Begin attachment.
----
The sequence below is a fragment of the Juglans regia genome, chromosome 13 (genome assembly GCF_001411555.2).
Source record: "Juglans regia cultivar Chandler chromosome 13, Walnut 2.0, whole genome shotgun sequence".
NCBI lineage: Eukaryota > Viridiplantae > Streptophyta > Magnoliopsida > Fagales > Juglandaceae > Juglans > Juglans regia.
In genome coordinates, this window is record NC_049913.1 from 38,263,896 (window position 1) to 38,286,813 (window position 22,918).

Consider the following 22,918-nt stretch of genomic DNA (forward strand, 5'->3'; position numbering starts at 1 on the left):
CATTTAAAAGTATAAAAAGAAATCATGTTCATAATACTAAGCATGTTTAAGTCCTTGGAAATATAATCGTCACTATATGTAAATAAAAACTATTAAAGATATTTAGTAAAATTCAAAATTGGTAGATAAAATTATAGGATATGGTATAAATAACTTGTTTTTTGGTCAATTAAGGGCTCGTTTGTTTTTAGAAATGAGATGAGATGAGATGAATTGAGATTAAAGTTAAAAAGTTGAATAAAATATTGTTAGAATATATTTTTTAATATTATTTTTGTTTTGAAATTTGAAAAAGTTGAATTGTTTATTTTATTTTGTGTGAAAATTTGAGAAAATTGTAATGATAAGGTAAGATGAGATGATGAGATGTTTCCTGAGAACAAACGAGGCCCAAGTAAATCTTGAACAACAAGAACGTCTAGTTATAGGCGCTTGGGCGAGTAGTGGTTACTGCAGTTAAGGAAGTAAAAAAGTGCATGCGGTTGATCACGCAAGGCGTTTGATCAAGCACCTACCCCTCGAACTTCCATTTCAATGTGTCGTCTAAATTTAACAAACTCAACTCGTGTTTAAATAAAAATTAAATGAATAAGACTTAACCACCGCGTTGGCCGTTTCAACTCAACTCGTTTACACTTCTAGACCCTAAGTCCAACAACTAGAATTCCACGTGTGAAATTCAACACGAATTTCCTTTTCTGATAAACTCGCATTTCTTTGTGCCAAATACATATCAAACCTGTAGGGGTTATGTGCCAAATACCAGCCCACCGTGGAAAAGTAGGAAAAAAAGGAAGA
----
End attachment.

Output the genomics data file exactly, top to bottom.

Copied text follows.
The sequence below is a fragment of the Juglans regia genome, chromosome 13 (genome assembly GCF_001411555.2).
Source record: "Juglans regia cultivar Chandler chromosome 13, Walnut 2.0, whole genome shotgun sequence".
NCBI lineage: Eukaryota > Viridiplantae > Streptophyta > Magnoliopsida > Fagales > Juglandaceae > Juglans > Juglans regia.
In genome coordinates, this window is record NC_049913.1 from 38,263,896 (window position 1) to 38,286,813 (window position 22,918).

Consider the following 22,918-nt stretch of genomic DNA (forward strand, 5'->3'; position numbering starts at 1 on the left):
CATTTAAAAGTATAAAAAGAAATCATGTTCATAATACTAAGCATGTTTAAGTCCTTGGAAATATAATCGTCACTATATGTAAATAAAAACTATTAAAGATATTTAGTAAAATTCAAAATTGGTAGATAAAATTATAGGATATGGTATAAATAACTTGTTTTTTGGTCAATTAAGGGCTCGTTTGTTTTTAGAAATGAGATGAGATGAGATGAATTGAGATTAAAGTTAAAAAGTTGAATAAAATATTGTTAGAATATATTTTTTAATATTATTTTTGTTTTGAAATTTGAAAAAGTTGAATTGTTTATTTTATTTTGTGTGAAAATTTGAGAAAATTGTAATGATAAGGTAAGATGAGATGATGAGATGTTTCCTGAGAACAAACGAGGCCCAAGTAAATCTTGAACAACAAGAACGTCTAGTTATAGGCGCTTGGGCGAGTAGTGGTTACTGCAGTTAAGGAAGTAAAAAAGTGCATGCGGTTGATCACGCAAGGCGTTTGATCAAGCACCTACCCCTCGAACTTCCATTTCAATGTGTCGTCTAAATTTAACAAACTCAACTCGTGTTTAAATAAAAATTAAATGAATAAGACTTAACCACCGCGTTGGCCGTTTCAACTCAACTCGTTTACACTTCTAGACCCTAAGTCCAACAACTAGAATTCCACGTGTGAAATTCAACACGAATTTCCTTTTCTGATAAACTCGCATTTCTTTGTGCCAAATACATATCAAACCTGTAGGGGTTATGTGCCAAATACCAGCCCACCGTGGAAAAGTAGGAAAAAAAGGAAGA